Linux Syn cookies performance and memory

We have been playing around with Linux syn cookies to test out the performance and we have came to the following conclusions.

It’s always good to detect SYN floods and then turn on SYN cookies to better use the CPU power – so the SYN flood must be detected and sysctl SYN cookie value set to 1 in the real time. If you have Syn cookies turned on you server CPU and Network stack will be slightly affected, however, no RAM usage will increase in case of SYN flood. The kernel does not allocate the TCP buffers unless there is a positive reply to ACK/SYN packet.
So if you have a dual core box with 1GB RAM and good enough connectivity, you can leave Syn Cookies enabled without much of the performance loss, even if you get quite decent legitimate traffic.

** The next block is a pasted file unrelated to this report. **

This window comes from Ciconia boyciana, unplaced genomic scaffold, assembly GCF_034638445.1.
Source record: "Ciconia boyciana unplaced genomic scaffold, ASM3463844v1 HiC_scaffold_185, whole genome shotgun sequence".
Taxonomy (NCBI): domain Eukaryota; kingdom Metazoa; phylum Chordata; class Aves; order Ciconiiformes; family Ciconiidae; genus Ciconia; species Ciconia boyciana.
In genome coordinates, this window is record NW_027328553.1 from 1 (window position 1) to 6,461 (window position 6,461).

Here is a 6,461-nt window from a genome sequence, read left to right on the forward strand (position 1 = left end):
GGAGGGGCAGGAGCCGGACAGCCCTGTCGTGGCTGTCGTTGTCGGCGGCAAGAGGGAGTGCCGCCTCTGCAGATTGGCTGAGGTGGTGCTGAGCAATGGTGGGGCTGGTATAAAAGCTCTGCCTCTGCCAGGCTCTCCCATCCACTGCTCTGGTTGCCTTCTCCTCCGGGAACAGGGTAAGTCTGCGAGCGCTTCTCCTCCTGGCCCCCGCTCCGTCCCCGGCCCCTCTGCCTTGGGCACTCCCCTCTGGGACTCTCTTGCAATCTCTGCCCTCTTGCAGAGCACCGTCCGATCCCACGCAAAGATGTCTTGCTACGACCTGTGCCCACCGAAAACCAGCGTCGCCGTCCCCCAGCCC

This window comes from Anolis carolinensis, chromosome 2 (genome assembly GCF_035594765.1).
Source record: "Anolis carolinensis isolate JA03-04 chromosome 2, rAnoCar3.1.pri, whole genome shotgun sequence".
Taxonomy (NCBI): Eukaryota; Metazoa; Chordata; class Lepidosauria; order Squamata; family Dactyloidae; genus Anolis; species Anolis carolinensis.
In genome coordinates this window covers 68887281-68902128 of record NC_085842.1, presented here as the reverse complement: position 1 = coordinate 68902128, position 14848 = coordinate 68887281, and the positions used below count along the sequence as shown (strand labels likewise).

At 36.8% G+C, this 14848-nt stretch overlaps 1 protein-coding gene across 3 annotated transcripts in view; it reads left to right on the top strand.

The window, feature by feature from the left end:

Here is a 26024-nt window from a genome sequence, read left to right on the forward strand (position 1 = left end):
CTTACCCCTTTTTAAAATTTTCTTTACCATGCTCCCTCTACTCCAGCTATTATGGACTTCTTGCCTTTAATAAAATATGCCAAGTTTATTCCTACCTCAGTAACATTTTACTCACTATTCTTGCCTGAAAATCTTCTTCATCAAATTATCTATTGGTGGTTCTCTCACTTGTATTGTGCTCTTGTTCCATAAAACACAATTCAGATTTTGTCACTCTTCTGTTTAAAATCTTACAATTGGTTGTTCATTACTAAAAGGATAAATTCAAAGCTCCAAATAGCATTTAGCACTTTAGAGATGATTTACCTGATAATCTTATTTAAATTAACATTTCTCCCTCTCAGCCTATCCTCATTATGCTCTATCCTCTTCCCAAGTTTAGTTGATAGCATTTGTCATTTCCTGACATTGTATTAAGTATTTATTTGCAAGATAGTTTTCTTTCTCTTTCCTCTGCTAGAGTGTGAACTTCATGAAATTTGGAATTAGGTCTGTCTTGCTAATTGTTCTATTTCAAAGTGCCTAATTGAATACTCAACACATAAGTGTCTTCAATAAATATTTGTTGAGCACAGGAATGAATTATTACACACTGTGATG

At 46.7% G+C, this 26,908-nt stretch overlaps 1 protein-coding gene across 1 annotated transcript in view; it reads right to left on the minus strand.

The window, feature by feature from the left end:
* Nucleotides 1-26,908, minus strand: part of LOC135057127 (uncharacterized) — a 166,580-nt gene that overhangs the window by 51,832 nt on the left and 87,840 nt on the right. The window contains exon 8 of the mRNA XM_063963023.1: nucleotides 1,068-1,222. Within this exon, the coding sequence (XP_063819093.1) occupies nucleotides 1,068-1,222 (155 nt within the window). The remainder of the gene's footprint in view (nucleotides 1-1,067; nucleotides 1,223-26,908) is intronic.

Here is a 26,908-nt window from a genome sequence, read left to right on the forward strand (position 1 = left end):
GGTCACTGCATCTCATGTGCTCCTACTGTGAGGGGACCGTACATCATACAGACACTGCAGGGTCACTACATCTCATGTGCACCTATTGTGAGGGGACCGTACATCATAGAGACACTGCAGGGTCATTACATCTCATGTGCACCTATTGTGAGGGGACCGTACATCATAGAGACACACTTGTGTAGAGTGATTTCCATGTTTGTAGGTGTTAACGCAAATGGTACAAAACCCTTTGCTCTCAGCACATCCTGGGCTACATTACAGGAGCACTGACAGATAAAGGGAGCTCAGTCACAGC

Sysctl Syn cookie protection for Linux can be activated in real time, by:
sysctl -w net.ipv4.tcp_syncookies=1

You can also increase Syn backlog, to let’s say 1536:
sysctl -w net.ipv4.tcp_max_syn_backlog=1536

For FreeBSD you can tune TCP queue length by issuing:
sysctl -w kern.ipc.somaxconn=1024


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